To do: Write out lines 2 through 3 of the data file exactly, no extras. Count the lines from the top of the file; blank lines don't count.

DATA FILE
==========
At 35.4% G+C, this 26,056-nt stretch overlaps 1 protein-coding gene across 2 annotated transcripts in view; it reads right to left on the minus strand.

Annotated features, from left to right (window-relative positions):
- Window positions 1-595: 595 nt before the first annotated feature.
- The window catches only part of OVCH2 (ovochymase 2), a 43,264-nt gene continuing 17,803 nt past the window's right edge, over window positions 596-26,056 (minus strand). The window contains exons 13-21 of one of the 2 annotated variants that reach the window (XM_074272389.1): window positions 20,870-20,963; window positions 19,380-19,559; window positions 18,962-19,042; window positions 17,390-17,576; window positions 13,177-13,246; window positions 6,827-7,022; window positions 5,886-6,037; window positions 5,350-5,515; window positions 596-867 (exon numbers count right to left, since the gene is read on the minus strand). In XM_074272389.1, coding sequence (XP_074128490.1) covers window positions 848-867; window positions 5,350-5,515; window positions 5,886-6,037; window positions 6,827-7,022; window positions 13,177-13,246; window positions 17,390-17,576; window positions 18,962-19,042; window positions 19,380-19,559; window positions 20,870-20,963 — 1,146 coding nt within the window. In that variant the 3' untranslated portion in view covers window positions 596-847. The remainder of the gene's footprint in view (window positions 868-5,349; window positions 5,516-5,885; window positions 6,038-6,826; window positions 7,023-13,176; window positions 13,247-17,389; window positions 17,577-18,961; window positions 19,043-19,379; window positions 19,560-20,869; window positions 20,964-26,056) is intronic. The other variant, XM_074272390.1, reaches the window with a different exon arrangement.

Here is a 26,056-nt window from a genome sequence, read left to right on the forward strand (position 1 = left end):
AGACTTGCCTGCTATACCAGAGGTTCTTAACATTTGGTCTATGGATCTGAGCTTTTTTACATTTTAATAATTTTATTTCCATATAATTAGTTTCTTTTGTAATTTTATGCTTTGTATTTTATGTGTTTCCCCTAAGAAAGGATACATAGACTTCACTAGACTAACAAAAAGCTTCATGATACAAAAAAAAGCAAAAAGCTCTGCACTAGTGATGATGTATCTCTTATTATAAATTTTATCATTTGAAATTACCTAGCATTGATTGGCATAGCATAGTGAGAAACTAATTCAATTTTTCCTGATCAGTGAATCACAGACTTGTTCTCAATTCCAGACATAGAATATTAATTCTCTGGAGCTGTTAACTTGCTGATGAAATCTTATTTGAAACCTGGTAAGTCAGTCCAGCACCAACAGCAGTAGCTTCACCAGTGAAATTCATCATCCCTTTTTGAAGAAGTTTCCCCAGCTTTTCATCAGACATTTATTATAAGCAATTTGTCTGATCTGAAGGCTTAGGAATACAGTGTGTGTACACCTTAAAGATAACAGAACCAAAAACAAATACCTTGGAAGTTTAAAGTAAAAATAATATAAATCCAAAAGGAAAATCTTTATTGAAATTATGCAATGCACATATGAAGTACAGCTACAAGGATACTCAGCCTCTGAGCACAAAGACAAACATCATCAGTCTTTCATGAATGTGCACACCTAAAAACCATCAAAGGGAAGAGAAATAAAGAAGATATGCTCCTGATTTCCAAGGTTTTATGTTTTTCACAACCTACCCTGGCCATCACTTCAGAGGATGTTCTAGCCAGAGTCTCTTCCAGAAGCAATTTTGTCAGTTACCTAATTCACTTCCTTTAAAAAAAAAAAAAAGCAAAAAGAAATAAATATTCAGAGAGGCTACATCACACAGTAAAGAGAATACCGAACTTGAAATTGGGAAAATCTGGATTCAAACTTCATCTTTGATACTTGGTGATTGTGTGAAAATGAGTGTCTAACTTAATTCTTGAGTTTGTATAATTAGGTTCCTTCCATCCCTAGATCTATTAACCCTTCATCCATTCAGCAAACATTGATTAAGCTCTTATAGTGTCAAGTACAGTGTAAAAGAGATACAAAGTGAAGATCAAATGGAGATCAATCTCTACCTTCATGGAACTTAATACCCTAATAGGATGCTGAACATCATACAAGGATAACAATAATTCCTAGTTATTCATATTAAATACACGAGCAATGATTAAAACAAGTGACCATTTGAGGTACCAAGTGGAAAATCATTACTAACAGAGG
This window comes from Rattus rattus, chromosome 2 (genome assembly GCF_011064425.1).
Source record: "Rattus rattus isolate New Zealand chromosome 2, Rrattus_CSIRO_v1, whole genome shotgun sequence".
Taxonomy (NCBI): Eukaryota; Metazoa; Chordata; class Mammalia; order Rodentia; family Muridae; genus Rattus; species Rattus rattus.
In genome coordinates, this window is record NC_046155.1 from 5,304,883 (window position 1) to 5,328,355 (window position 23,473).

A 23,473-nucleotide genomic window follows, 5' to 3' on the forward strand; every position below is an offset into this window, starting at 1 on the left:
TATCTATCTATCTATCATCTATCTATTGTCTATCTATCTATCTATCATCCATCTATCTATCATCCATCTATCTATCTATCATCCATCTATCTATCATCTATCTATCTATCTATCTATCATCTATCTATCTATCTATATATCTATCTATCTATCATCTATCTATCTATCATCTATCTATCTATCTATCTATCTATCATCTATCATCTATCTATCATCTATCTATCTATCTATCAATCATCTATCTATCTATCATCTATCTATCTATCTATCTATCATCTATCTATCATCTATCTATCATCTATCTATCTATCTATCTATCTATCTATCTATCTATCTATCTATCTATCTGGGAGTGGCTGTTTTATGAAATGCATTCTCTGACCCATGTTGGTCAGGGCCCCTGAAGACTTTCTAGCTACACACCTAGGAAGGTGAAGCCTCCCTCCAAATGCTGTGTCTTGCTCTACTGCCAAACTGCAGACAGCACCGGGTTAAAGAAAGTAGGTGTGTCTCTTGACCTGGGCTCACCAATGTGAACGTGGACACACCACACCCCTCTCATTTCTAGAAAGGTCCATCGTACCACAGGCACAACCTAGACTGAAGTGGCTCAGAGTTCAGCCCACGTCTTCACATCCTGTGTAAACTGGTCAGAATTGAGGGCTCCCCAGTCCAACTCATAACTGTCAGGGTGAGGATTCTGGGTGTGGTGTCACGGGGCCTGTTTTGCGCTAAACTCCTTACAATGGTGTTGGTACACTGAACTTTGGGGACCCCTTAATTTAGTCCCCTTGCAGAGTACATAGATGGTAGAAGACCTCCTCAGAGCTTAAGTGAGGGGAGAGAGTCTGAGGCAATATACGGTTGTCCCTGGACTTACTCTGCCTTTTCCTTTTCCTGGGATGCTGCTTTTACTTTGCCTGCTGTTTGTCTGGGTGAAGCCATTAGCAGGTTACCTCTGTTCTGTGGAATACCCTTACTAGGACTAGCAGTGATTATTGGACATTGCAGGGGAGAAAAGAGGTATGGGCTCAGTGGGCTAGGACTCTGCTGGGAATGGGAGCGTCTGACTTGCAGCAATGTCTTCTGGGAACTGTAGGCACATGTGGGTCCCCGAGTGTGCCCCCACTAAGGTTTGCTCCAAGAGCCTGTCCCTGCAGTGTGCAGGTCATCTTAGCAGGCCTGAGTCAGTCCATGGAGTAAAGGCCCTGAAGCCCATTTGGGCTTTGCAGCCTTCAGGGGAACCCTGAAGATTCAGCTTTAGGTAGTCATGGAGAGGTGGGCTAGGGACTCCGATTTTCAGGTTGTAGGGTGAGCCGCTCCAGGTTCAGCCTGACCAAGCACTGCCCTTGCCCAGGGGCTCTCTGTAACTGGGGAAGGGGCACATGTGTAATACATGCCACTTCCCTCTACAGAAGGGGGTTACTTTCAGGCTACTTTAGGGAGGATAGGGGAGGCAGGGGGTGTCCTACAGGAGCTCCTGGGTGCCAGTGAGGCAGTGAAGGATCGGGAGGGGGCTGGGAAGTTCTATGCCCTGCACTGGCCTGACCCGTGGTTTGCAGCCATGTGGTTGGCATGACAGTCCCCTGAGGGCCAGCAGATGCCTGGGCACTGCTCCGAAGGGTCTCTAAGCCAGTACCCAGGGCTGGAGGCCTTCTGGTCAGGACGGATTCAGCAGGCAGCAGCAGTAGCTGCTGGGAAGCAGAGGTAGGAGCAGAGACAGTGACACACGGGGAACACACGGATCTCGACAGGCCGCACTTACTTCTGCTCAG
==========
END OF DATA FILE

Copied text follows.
Annotated features, from left to right (window-relative positions):
- Window positions 1-595: 595 nt before the first annotated feature.